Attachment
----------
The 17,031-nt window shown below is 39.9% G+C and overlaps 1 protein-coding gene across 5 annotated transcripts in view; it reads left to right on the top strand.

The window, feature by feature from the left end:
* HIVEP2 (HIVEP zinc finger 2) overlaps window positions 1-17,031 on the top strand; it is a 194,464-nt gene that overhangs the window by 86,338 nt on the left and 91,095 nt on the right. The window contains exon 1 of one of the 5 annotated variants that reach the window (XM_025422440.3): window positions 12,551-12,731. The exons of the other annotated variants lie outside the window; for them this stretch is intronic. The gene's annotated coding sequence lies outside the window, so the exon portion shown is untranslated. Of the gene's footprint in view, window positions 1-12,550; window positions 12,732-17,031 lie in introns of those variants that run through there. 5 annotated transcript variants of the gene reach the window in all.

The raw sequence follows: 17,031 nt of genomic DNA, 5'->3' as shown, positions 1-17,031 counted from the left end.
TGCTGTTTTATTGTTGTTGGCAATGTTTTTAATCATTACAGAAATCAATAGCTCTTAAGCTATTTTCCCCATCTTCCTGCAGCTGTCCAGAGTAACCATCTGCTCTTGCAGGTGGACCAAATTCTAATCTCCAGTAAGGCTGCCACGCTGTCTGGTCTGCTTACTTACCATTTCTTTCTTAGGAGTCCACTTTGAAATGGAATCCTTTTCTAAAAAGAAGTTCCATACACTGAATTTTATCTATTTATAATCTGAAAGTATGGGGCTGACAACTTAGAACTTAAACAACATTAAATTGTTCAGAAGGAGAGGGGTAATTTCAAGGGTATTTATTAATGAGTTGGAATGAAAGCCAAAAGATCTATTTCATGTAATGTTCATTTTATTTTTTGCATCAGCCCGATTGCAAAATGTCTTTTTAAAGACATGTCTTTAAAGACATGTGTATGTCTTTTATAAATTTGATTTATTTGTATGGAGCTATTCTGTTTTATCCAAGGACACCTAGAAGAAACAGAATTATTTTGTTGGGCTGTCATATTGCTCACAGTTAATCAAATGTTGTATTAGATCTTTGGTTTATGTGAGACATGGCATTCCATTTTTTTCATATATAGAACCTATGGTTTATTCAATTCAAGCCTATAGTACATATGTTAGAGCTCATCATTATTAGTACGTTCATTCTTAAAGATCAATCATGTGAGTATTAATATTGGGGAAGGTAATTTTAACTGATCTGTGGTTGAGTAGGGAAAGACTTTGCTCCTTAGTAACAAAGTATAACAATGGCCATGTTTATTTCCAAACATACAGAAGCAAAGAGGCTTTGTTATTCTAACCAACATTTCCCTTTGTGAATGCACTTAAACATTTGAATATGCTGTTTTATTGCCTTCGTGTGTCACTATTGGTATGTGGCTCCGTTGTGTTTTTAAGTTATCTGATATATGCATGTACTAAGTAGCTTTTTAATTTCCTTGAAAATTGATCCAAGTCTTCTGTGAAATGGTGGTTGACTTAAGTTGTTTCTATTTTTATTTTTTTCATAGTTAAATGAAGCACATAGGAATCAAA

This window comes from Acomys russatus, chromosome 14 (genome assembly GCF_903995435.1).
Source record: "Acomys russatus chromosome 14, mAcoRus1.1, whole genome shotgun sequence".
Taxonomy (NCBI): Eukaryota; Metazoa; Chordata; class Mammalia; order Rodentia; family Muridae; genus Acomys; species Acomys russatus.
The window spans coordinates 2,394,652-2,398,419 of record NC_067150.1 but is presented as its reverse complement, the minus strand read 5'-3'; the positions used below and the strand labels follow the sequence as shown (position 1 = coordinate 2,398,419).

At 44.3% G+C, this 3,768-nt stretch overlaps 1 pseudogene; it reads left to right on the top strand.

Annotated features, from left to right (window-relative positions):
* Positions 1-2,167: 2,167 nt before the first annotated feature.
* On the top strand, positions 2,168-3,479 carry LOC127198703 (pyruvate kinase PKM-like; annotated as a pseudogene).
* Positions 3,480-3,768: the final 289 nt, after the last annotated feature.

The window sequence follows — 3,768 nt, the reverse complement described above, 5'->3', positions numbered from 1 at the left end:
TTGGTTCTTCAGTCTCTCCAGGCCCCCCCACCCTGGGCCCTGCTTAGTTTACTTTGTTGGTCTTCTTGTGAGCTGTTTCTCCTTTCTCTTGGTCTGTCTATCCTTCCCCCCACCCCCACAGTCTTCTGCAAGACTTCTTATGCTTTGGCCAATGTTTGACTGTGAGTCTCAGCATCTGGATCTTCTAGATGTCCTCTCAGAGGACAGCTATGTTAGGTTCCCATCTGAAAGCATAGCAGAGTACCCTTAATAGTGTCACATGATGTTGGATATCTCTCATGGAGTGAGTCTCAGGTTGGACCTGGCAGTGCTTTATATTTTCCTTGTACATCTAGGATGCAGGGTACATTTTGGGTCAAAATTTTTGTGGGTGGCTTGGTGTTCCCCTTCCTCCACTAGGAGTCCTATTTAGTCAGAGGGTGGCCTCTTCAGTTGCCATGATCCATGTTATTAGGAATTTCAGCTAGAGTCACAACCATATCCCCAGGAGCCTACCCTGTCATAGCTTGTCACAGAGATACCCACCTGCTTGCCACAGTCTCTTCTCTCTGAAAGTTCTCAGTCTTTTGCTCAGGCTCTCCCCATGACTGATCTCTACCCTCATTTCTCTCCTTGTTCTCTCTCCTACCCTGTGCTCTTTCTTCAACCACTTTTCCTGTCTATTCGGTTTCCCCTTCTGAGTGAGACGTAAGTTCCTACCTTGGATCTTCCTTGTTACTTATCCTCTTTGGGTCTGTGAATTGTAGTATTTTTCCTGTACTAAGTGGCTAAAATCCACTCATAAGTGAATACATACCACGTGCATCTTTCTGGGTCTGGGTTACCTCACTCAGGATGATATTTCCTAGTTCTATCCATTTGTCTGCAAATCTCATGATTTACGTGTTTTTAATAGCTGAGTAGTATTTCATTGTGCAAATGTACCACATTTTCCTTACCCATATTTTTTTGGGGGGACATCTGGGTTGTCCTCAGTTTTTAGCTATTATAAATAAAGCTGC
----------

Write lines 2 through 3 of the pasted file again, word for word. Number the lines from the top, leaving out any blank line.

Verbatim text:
The window, feature by feature from the left end:
* HIVEP2 (HIVEP zinc finger 2) overlaps window positions 1-17,031 on the top strand; it is a 194,464-nt gene that overhangs the window by 86,338 nt on the left and 91,095 nt on the right. The window contains exon 1 of one of the 5 annotated variants that reach the window (XM_025422440.3): window positions 12,551-12,731. The exons of the other annotated variants lie outside the window; for them this stretch is intronic. The gene's annotated coding sequence lies outside the window, so the exon portion shown is untranslated. Of the gene's footprint in view, window positions 1-12,550; window positions 12,732-17,031 lie in introns of those variants that run through there. 5 annotated transcript variants of the gene reach the window in all.